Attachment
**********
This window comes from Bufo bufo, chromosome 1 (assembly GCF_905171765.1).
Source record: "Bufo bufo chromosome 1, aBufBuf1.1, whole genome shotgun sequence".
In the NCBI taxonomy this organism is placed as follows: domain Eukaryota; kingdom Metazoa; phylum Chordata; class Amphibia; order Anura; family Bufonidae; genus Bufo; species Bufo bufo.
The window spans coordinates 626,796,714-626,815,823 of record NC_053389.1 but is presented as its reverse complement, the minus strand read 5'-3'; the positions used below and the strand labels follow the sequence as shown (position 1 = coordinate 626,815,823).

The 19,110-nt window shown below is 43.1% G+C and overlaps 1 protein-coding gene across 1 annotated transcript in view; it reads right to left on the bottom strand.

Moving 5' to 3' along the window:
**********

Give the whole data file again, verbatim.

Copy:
This window comes from Bufo bufo, chromosome 1 (assembly GCF_905171765.1).
Source record: "Bufo bufo chromosome 1, aBufBuf1.1, whole genome shotgun sequence".
In the NCBI taxonomy this organism is placed as follows: domain Eukaryota; kingdom Metazoa; phylum Chordata; class Amphibia; order Anura; family Bufonidae; genus Bufo; species Bufo bufo.
The window spans coordinates 626,796,714-626,815,823 of record NC_053389.1 but is presented as its reverse complement, the minus strand read 5'-3'; the positions used below and the strand labels follow the sequence as shown (position 1 = coordinate 626,815,823).

The 19,110-nt window shown below is 43.1% G+C and overlaps 1 protein-coding gene across 1 annotated transcript in view; it reads right to left on the bottom strand.

Moving 5' to 3' along the window: